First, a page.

Dear friends,

Leaving the South Shetland Islands we steamed southwards towards the Antarctic Peninsula, and it was lovely to still be able to be up on deck late into the evening as the sun didn’t set until well after 10 pm.

Lovely evening colours and view from the top deck as we approach the Antarctic Peninsula. 

Orca whales ahead of the ship – this is when I wished I had a long zoom lens!

A bit closer so you can see those white patches identifying them as Orca.

A pod of several paced us, just ahead, often only visible by their spume.

But how very beautiful to stand on deck and watch them plying their way across the vast Southern Ocean
with the majestic mountains of the Antarctic Peninsula beyond.

We were now at 64 degrees south and had already travelled 777 nautical miles (approx 1,450 km) since leaving Ushuaia, and the temperature was getting a little cooler although still ranging between 2-5 degrees centigrade.

We were due to make our first landing on the Peninsula in the morning at Portal Point and explore Charlotte Bay but our group first cruised the bay by zodiac before setting our feet on the land.

Picture postcard view of what I imagined the Antarctic to look like with our Antarctic flag waving briskly at the bow.

And a big difference from the South Shetland Islands – we were now amongst icebergs of all shapes and sizes. 

One of the expedition team off to find the best landing spot for the zodiacs.

The crew swings into action to lower the zodiacs, the kayaks & the paddleboards
so everyone can get off the ship & enjoy the morning. 

A whale is spotted – which bodes well for the group cruising the bay before the landing. How close can we get?

It’s all action as the team prepares the boats and equipment for the morning.

First to leave are the kayakers …

… then the paddle-boarders ….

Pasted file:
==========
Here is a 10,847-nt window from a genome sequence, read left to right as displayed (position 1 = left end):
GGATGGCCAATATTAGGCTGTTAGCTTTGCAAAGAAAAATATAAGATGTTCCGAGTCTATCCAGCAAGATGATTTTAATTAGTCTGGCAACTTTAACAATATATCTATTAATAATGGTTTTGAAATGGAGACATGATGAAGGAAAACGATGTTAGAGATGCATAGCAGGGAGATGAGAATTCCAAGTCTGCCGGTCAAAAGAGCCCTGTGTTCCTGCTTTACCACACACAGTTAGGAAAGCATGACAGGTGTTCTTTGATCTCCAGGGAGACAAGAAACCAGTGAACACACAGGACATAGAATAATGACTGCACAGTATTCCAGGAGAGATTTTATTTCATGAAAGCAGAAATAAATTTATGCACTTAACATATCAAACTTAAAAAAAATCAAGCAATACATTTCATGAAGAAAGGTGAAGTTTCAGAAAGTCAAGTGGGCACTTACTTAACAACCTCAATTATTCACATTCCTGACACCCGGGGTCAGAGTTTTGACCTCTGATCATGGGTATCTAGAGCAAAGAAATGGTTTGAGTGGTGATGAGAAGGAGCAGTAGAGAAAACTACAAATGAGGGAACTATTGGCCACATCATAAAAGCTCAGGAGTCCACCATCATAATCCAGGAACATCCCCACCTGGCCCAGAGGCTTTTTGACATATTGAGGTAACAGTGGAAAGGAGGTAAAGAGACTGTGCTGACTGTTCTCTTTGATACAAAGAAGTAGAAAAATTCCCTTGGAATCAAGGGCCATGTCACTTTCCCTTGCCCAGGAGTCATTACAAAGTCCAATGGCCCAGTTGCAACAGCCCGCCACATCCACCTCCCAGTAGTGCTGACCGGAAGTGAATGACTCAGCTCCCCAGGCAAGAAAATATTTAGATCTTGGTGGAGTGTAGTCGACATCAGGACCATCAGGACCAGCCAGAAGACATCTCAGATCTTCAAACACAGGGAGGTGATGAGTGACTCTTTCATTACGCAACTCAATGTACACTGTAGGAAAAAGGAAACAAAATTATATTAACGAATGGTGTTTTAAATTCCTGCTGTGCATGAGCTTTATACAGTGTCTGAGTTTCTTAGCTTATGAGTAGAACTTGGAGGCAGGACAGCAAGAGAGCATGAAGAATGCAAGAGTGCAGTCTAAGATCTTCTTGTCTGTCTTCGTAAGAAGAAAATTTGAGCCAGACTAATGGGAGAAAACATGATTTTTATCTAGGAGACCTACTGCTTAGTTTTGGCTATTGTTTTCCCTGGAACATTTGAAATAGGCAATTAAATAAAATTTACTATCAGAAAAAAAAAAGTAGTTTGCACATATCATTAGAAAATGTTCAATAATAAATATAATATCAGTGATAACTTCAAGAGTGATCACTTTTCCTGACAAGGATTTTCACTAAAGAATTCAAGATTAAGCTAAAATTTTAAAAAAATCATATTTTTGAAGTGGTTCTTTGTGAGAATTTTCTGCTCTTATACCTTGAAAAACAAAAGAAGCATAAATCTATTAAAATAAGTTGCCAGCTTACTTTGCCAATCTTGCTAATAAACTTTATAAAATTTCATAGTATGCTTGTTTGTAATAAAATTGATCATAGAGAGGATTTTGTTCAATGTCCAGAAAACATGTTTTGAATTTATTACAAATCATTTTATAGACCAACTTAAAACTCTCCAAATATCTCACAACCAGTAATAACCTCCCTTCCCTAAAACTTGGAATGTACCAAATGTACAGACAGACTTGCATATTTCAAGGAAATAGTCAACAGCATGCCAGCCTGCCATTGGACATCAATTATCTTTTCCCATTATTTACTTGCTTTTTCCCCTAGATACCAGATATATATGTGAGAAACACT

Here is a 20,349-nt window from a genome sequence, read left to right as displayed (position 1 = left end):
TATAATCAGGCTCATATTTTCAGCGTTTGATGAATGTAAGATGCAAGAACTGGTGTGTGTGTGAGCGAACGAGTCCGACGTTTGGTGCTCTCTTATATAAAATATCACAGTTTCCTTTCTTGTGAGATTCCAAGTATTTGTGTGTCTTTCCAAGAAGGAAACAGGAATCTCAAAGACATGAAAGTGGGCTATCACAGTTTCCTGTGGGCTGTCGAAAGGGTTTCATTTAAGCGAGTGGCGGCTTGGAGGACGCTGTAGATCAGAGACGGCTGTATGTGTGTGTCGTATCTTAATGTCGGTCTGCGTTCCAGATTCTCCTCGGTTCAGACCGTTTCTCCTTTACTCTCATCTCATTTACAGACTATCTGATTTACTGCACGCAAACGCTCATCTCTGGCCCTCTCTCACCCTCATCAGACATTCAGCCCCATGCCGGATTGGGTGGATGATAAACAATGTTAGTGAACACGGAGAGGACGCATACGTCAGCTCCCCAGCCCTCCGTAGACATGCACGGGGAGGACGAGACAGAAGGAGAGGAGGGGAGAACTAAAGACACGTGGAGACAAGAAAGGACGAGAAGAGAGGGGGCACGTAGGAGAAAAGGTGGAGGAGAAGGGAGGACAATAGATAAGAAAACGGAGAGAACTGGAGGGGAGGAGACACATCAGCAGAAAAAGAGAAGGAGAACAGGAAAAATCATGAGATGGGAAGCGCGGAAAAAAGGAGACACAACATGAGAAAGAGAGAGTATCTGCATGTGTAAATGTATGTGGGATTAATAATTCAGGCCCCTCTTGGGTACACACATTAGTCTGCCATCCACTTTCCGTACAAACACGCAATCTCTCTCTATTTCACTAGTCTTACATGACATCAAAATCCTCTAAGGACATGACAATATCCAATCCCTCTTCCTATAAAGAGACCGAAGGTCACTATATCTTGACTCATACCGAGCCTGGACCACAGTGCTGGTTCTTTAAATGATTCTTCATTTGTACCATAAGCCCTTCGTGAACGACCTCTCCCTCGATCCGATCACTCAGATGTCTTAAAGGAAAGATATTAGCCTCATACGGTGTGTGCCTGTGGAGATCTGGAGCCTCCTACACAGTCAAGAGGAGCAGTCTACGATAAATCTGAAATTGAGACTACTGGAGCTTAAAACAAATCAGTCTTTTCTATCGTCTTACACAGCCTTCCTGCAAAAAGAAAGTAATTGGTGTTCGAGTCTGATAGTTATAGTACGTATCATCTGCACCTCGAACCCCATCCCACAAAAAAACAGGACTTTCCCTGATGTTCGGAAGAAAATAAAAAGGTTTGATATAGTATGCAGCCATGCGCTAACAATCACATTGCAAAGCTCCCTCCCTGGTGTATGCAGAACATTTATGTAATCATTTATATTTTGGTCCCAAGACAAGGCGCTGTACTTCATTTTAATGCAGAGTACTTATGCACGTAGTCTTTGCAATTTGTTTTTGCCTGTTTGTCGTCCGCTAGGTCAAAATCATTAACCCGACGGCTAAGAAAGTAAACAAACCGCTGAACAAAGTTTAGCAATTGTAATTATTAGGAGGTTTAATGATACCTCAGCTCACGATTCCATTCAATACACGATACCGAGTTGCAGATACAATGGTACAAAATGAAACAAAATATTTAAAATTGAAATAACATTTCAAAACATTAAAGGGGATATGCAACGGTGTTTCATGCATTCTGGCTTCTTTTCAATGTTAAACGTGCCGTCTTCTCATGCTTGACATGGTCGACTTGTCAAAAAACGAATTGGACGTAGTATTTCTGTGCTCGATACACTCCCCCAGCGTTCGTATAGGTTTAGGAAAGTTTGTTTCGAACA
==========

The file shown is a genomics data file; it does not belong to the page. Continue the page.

…  and then the rest of us – half for the cruise, half for the landing, 10 to a zodiac and quickly aboard using both loading steps. 

The Ocean Endeavour looking splendid again the peninsula and bright blue sky. Our cabin was just under that front lifeboat.

And how exciting to be witness to these humpback whales feeding and diving.

Two of them – one showing the humped back which gives them their name, the other diving.

Syncronised diving at its best, the white underside of the tail flukes visible.

And then there were the icebergs, and imagine, only about an eighth of their size is above water.

Beautiful gradations of colour and many sculpted and penetrated by winds and lapping waves.

Even the smallest little shards still bobbing on the waves and delicately balanced.

Then, across the still waters to set foot on the Antarctic – the 7th continent. 

Landing on the rocks, aided by the team. Swing your legs over, facing the stern, and step ashore.

An opportunity to have my photo taken with the flag, my shadow making me appear as Superwoman!

Climbing up to enjoy the view and it was warm enough to remove your jacket as you trudged up through the snow.

A crab-eater seal basks in the sun, also enjoy the heat and not bothered by the humans tramping past. Despite their name, these seals don’t eat crabs, they eat krill, small shrimp-like crustacea. Their name originates from the German word, ‘Krebs’,which covers other crustacea as well as crabs. Crabeater seals have specially adapted teeth with extra projections to gulp in seawater and strain out the krill. They are capable of diving to depths of 250 m, but usually feed within the upper 20 m of the water.

A lone paddle-boarder makes his way across the bay behind our landing site.

A small lagoon close by offers a beautiful mirrored reflection.